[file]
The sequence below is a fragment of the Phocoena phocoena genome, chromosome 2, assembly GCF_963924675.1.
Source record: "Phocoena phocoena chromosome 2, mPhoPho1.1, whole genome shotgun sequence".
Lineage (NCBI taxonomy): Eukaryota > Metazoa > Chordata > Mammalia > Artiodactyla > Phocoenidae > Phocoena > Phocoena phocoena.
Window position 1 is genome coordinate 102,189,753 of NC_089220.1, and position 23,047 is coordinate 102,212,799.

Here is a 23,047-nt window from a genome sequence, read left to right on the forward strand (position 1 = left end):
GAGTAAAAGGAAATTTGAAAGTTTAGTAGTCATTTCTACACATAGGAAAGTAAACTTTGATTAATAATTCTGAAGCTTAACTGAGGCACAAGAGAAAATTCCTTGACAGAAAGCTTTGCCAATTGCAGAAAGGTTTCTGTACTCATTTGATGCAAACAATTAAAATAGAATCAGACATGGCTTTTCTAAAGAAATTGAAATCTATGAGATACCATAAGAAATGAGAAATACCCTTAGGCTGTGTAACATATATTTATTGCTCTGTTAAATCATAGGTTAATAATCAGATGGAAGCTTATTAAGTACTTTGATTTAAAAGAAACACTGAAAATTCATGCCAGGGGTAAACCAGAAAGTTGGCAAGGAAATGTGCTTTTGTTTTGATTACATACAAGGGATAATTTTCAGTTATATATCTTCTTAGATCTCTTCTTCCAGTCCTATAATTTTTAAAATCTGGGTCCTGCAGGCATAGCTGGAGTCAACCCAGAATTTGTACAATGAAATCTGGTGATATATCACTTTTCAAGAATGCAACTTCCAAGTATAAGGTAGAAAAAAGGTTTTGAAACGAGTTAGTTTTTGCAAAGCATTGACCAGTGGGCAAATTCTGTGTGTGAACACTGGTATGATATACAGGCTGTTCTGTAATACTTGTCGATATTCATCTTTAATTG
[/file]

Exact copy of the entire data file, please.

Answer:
The sequence below is a fragment of the Phocoena phocoena genome, chromosome 2, assembly GCF_963924675.1.
Source record: "Phocoena phocoena chromosome 2, mPhoPho1.1, whole genome shotgun sequence".
Lineage (NCBI taxonomy): Eukaryota > Metazoa > Chordata > Mammalia > Artiodactyla > Phocoenidae > Phocoena > Phocoena phocoena.
Window position 1 is genome coordinate 102,189,753 of NC_089220.1, and position 23,047 is coordinate 102,212,799.

Here is a 23,047-nt window from a genome sequence, read left to right on the forward strand (position 1 = left end):
GAGTAAAAGGAAATTTGAAAGTTTAGTAGTCATTTCTACACATAGGAAAGTAAACTTTGATTAATAATTCTGAAGCTTAACTGAGGCACAAGAGAAAATTCCTTGACAGAAAGCTTTGCCAATTGCAGAAAGGTTTCTGTACTCATTTGATGCAAACAATTAAAATAGAATCAGACATGGCTTTTCTAAAGAAATTGAAATCTATGAGATACCATAAGAAATGAGAAATACCCTTAGGCTGTGTAACATATATTTATTGCTCTGTTAAATCATAGGTTAATAATCAGATGGAAGCTTATTAAGTACTTTGATTTAAAAGAAACACTGAAAATTCATGCCAGGGGTAAACCAGAAAGTTGGCAAGGAAATGTGCTTTTGTTTTGATTACATACAAGGGATAATTTTCAGTTATATATCTTCTTAGATCTCTTCTTCCAGTCCTATAATTTTTAAAATCTGGGTCCTGCAGGCATAGCTGGAGTCAACCCAGAATTTGTACAATGAAATCTGGTGATATATCACTTTTCAAGAATGCAACTTCCAAGTATAAGGTAGAAAAAAGGTTTTGAAACGAGTTAGTTTTTGCAAAGCATTGACCAGTGGGCAAATTCTGTGTGTGAACACTGGTATGATATACAGGCTGTTCTGTAATACTTGTCGATATTCATCTTTAATTG